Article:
Thursday, July 5, 2007

Townhall's Failings, Lieberman's Limitations, and Sarah's Possibilities

Hello everybody! I urge everyone to visit Elephantman’s site to read about what’s going on with Sarah Palin – and the growing media interest in our campaign for her. Working together – and constantly adding like-minded people – we’re going to change the direction of our country.

What we’re doing with Sarah – and will do with other candidates, such as the admirable Diana Lynn Irey of Pennsylvania – is something Townhall as an institution should be advancing, but isn’t. Instead, they give us a steady stream of essays from various octogenarians (Buckley, Rusher, and Sowell) who haven’t had a new idea in a generation.

We get easy access to the ponderings of George Will and Pat Buchanan, people who barely disguise their contempt for the average Americans who make up the real core of the Republican Party. The fact that Buchanan doesn’t like Jews (a generation ago Wm. F. Buckley, Jr. called him an anti-Semite) or Hispanics doesn’t make him a conservative.

Worst of all, Townhall provides endless updates – breathlessly expressed – about what the (failing) candidacy of “Mitt” is up to in any given day. Hugh Hewitt, author of a book on Romney, has a financial interest in the success of that campaign, and he should remove himself from blogging about the greatness of his favorite candidate. If Romney ever does get to the White House, it will be with a visitor’s pass.

Also, Townhall, aside from the individual blogs, has degenerated into one attack after another on Republicans, among them the most solid conservatives in the Congress. It does so because it believes it’s appealing to the “base,” the Know-Nothings, nativists, and absolutists who dominate the site and write the same meaningless “comments” day-after-day, year-after-year.

Nationally, the Republican Party is in trouble. The primary Republican candidates – Giuliani, McCain, and Romney – are raising a mere fraction of the amounts gathered by their Democratic counterparts. Republican front-runner Giuliani raised half as much as the Democrats’ second banana, Obama. Romney, who raised a lot of money in the previous quarter, generated half as much as cash as Hillary Clinton.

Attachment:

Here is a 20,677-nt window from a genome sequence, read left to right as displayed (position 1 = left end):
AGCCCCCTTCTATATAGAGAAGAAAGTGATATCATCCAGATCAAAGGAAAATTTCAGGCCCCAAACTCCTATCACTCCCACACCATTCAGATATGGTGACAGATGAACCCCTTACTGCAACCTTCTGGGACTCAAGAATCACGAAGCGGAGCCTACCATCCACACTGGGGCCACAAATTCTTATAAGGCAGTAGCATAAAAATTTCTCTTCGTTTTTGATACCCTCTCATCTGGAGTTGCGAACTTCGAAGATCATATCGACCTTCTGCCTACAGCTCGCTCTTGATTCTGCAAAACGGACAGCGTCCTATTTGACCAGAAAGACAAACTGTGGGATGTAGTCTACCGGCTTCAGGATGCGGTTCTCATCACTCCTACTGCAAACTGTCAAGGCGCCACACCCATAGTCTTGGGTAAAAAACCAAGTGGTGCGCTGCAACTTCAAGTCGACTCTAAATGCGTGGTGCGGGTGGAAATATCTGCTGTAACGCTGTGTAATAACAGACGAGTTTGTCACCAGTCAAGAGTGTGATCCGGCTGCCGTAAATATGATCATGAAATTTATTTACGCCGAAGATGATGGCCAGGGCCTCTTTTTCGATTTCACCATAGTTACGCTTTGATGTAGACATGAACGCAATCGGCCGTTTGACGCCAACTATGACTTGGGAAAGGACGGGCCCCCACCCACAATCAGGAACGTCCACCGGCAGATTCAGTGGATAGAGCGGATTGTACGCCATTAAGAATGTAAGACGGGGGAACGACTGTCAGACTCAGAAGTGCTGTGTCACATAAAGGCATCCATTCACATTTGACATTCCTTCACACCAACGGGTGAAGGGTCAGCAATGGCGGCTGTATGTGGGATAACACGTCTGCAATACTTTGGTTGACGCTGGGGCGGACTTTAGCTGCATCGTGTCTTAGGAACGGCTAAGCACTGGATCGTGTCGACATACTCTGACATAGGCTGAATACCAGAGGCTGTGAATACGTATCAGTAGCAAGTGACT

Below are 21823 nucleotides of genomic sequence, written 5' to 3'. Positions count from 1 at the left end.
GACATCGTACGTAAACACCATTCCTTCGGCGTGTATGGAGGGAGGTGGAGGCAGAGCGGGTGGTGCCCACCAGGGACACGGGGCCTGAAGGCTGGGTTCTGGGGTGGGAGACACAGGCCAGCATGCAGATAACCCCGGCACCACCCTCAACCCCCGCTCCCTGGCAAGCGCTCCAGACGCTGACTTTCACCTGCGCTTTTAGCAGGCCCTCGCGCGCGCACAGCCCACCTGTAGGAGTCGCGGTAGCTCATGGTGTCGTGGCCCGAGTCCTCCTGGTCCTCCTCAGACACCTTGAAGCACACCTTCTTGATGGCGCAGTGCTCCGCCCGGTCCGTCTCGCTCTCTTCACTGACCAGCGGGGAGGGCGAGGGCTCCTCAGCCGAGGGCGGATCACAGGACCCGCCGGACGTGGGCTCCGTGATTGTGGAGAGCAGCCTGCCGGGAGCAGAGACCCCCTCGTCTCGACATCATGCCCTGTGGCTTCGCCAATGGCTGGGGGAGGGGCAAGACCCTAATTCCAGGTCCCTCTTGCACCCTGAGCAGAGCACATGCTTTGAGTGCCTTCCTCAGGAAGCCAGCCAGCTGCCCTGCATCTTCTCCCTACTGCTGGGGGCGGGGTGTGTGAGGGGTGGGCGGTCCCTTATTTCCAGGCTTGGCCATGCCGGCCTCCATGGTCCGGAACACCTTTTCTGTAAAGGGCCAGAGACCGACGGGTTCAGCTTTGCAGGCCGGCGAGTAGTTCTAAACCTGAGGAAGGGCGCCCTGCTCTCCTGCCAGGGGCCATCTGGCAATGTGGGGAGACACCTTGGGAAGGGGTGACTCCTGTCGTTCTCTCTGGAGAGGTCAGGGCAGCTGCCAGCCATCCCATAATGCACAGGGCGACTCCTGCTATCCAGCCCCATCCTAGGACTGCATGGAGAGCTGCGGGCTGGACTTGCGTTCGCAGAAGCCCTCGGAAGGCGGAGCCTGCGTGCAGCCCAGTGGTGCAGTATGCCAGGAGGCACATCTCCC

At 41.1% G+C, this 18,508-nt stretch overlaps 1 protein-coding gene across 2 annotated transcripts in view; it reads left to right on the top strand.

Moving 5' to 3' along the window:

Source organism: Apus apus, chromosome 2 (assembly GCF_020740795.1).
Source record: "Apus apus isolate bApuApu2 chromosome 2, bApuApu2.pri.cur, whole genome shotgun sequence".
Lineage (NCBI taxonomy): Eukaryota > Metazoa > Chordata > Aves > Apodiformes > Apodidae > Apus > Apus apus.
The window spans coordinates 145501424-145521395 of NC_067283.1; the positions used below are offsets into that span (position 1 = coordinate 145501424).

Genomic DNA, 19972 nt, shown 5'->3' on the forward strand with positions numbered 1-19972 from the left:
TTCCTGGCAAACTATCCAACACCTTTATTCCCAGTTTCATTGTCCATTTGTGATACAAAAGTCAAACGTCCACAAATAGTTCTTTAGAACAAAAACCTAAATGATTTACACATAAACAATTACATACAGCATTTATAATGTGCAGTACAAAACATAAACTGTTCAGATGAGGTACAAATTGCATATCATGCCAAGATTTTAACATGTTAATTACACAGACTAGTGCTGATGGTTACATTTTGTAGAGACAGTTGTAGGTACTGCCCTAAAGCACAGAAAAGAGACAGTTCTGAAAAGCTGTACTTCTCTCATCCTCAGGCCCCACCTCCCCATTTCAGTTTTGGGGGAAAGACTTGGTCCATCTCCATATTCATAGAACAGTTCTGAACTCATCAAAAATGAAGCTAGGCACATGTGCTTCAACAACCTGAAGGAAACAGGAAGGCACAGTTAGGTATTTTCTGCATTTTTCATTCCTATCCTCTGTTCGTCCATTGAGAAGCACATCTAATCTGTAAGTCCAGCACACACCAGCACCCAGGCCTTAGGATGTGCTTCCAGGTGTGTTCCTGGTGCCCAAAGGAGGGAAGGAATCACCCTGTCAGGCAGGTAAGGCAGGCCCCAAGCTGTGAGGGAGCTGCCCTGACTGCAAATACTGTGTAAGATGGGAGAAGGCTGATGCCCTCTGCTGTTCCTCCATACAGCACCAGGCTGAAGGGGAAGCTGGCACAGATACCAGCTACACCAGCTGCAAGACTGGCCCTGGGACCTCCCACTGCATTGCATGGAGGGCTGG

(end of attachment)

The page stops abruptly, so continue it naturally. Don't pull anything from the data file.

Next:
As for the mystery campaign of Fred Thompson, there’s zero evidence that he’s going to be able to raise campaign money at anything approaching the level of the key Democrats. His “Townhall Campaign,” consisting of one pedestrian essay after another, is not exactly impressive.

In the most recent quarter, the top three Democrats raised $68.5 million. In contrast, the three top Republicans raised $42 million – 50% less. Obama has had 250,000 contributors, a bigger number than the top three Republicans combined.

If Townhall was anything more than a place for the “base” to express its innumerable animosities, it would be discussing the contributions issue. It would be outlining ways for the Republicans to close the fund-raising gap. What’s more, it would be suggesting candidate teams that show some sign of being able to compete with the Democrats.

Right now, the Republicans are running a losing campaign, with the partial exception of Rudy Giuliani, far-and-away the strongest candidate.

Let’s say Rudy is the nominee: whom should he run with? A friend that I respect a lot says he should run on a national unity ticket . . . with Joe Lieberman. In other words, this is an interesting variation of our standard ticket consisting of two old white guys.

With all respect to my friend, I think Lieberman would be a terrible choice. He’s been a moderate socialist in economics and pro-Israel and anti-terrorist in foreign policy. He’s the Democrat most closely associated with the least popular undertaking since Viet Nam: the Iraq War.

If Lieberman would bring any fresh perspectives on issues, it’s hard to imagine what they’d be. He’s almost the personification of the failed policies of the past. To a nation crying out for something different, he brings more of the same.

How does Lieberman compare with Sarah Palin?

He’s old, and she’s not. He’s a liberal Democrat and she’s a socially conservative and economically libertarian Republican. He’s stuck to the tar baby of George W. Bush’s Iraq policy, and she’s not.

He’s a Washington insider, and she’s the opposite. He’s a passive figure, and she’s dynamic. He’s someone who couldn’t win his own Party’s primary, and she’s an individual who’s defeated the biggest political names in her state.

Joe Lieberman or anyone like him is not the right choice for the Republicans. He’s the representative of a Democratic Party that no longer exists. He’s the host of Politics Past.

Sarah Palin has a political future, and Joe Lieberman does not. It’s that simple.

If we want to nominate the typical two-some, the aging white guys, the American public will assume – correctly – that we have nothing new to offer. Staying the course when it leads over a cliff is not a viable political vision.

Why Sarah? “She's fresh, and everyone else is tired.”

Stephen R. Maloney

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